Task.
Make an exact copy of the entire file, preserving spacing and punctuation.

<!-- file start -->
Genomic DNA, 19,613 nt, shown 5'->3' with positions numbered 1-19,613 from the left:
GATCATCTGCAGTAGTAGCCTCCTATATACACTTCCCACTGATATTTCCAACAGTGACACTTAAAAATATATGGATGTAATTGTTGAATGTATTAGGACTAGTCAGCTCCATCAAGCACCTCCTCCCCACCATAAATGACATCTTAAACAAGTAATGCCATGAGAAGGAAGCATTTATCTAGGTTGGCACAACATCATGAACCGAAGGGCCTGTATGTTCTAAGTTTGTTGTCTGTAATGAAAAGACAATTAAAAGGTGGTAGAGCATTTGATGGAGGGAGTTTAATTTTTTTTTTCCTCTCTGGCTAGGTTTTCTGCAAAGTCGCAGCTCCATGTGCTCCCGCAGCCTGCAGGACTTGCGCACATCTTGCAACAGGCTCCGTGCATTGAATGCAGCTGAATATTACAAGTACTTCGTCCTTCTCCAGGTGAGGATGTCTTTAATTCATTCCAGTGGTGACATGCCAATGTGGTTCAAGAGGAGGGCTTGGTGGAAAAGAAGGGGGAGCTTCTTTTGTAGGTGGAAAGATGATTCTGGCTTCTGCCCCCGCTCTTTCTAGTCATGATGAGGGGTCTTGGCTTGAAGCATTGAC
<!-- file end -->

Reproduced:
Genomic DNA, 19,613 nt, shown 5'->3' with positions numbered 1-19,613 from the left:
GATCATCTGCAGTAGTAGCCTCCTATATACACTTCCCACTGATATTTCCAACAGTGACACTTAAAAATATATGGATGTAATTGTTGAATGTATTAGGACTAGTCAGCTCCATCAAGCACCTCCTCCCCACCATAAATGACATCTTAAACAAGTAATGCCATGAGAAGGAAGCATTTATCTAGGTTGGCACAACATCATGAACCGAAGGGCCTGTATGTTCTAAGTTTGTTGTCTGTAATGAAAAGACAATTAAAAGGTGGTAGAGCATTTGATGGAGGGAGTTTAATTTTTTTTTTCCTCTCTGGCTAGGTTTTCTGCAAAGTCGCAGCTCCATGTGCTCCCGCAGCCTGCAGGACTTGCGCACATCTTGCAACAGGCTCCGTGCATTGAATGCAGCTGAATATTACAAGTACTTCGTCCTTCTCCAGGTGAGGATGTCTTTAATTCATTCCAGTGGTGACATGCCAATGTGGTTCAAGAGGAGGGCTTGGTGGAAAAGAAGGGGGAGCTTCTTTTGTAGGTGGAAAGATGATTCTGGCTTCTGCCCCCGCTCTTTCTAGTCATGATGAGGGGTCTTGGCTTGAAGCATTGAC